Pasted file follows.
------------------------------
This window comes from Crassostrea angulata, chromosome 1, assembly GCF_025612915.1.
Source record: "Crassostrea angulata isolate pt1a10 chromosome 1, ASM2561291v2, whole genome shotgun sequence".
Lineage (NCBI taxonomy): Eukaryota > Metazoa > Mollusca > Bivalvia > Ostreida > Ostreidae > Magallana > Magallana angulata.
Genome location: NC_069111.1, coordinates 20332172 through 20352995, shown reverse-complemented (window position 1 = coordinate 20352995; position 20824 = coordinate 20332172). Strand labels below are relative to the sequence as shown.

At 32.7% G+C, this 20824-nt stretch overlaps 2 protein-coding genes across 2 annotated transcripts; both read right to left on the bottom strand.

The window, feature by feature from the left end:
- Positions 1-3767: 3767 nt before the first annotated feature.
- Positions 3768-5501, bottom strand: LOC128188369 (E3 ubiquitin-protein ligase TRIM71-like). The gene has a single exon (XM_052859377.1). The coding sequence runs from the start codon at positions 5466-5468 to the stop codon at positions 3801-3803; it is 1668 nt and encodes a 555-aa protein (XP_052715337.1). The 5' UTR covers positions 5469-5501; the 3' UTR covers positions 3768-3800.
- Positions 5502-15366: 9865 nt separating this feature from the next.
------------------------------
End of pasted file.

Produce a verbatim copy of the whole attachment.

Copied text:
This window comes from Crassostrea angulata, chromosome 1, assembly GCF_025612915.1.
Source record: "Crassostrea angulata isolate pt1a10 chromosome 1, ASM2561291v2, whole genome shotgun sequence".
Lineage (NCBI taxonomy): Eukaryota > Metazoa > Mollusca > Bivalvia > Ostreida > Ostreidae > Magallana > Magallana angulata.
Genome location: NC_069111.1, coordinates 20332172 through 20352995, shown reverse-complemented (window position 1 = coordinate 20352995; position 20824 = coordinate 20332172). Strand labels below are relative to the sequence as shown.

At 32.7% G+C, this 20824-nt stretch overlaps 2 protein-coding genes across 2 annotated transcripts; both read right to left on the bottom strand.

The window, feature by feature from the left end:
- Positions 1-3767: 3767 nt before the first annotated feature.
- Positions 3768-5501, bottom strand: LOC128188369 (E3 ubiquitin-protein ligase TRIM71-like). The gene has a single exon (XM_052859377.1). The coding sequence runs from the start codon at positions 5466-5468 to the stop codon at positions 3801-3803; it is 1668 nt and encodes a 555-aa protein (XP_052715337.1). The 5' UTR covers positions 5469-5501; the 3' UTR covers positions 3768-3800.
- Positions 5502-15366: 9865 nt separating this feature from the next.